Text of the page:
The mother of a rap artist who is being held in the Bulloch County Jail on drugs, guns and other charges testified in court Tuesday during a motion to reconsider her son’s denial of bond.
Latabia Woodward, mother of Migos rap group member Kiari Kendall Cephus, also known as “Offset,” said her son had grown up in a stable, loving, two-parent home and that he suffered from attention deficit/hyperactivity disorder and was pulled from public school in elementary grades to attend a private, and then a military, school.
He did not grow up in a music industry environment and did not face challenges such as poverty or family disunity, she said.
Cephus, jailed April 18 on charges of marijuana possession, possession of a schedule II controlled substance, carrying a weapon in a school safety zone (felony) and possession of a firearm during the commission of a crime after a Spring Bling concert at Georgia Southern University’s Hanner Fieldhouse, racked up additional charges May 2 when he reportedly attacked another inmate in the Bulloch County Jail. Sheriff’s reports stated Cephus attacked the other man “unprovoked” after overhearing a conversation between the victim and another inmate.
Cephus was charged with riot in a penal institution and battery. In June, after further investigation, prosecutors added a charge of participation in criminal street gang activity, said Barclay Black, assistant district attorney with the Ogeechee Judicial Circuit.
During a bond hearing May 8 for the charges stemming from the concert, Cephus caused a scene when he shouted profanities as he expressed disagreement with Bulloch County Superior Court Judge John R. Turner’s decision to deny bond.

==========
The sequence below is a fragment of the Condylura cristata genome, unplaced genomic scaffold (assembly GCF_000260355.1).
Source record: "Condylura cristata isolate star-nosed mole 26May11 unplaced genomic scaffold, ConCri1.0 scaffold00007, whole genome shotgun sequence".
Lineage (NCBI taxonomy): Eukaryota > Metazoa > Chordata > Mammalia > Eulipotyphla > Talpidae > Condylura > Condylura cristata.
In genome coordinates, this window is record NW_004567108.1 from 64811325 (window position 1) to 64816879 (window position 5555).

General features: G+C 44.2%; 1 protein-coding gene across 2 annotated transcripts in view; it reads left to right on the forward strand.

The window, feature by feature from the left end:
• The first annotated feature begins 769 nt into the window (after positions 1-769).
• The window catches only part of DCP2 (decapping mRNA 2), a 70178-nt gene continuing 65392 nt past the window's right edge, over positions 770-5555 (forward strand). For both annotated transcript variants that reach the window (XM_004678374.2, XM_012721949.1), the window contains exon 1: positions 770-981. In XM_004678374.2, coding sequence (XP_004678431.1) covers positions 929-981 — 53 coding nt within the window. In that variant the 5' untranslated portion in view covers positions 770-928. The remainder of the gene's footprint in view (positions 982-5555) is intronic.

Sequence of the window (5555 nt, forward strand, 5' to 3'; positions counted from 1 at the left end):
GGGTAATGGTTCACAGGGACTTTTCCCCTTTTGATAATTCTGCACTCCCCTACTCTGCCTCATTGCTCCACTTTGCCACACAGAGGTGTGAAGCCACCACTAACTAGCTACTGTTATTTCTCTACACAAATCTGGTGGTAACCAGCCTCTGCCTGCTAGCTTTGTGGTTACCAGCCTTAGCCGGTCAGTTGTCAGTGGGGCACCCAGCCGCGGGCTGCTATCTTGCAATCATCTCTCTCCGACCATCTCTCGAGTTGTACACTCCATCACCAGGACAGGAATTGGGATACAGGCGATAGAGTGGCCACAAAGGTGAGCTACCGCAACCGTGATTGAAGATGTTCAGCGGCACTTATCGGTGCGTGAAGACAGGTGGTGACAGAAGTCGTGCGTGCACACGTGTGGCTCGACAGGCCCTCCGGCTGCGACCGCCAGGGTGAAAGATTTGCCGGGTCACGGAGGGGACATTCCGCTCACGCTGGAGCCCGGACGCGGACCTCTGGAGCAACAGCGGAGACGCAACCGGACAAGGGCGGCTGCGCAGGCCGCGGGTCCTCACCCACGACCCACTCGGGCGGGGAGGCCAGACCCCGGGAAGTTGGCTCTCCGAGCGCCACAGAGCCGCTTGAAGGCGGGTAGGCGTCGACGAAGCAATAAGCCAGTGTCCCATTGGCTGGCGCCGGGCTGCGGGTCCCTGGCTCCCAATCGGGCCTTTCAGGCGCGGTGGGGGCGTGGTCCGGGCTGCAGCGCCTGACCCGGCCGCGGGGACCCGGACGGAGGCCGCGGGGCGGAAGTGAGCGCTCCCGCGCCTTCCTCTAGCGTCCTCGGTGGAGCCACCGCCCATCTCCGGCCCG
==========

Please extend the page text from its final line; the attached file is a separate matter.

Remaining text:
Statesboro attorney Lovett Bennett Jr. asked the court Tuesday to allow Cephus to post bond and return home with his mother.
Woodward said her home is a safe environment where Cephus can prepare for upcoming court hearings. She said he has been keeping up with expenses and bills, including care of his fiancee and 3-month-old baby, using revenues from record sales and other income from his music.
“My husband and I have very strict standards in our home,” she said, adding that she works for Southern Company (Georgia Power) and hold a bachelor’s degree and her husband, a social studies teacher, is working on his doctorate.
She blamed his associates for Cephus’ many criminal arrests and convictions.
“He started to meet friends who were not as motivated,” she said.
She also told the court that Cephus had completed mandates from previous convictions, but when questioned by Black, she admitted Cephus had been arrested for further crimes after completing those probation demands.
“He’s not perfect. He’s 23 and still has some maturing to do, but I’ve seen him grow,”
she said. “He grew up in the church and knows what is right and what is wrong.”
Black asked that bond be denied again.
“What we’re hearing are excuses,” he said.
Turner said he was “impressed” by Woodward’s education and articulate speech but did not announce a decision regarding bond.
“I will take (testimony by the state and by Woodward) under consideration,” he said.
He did not specify when he would make a decision regarding the matter.
Holli Deal Saxon may be reached at (912) 489-9414.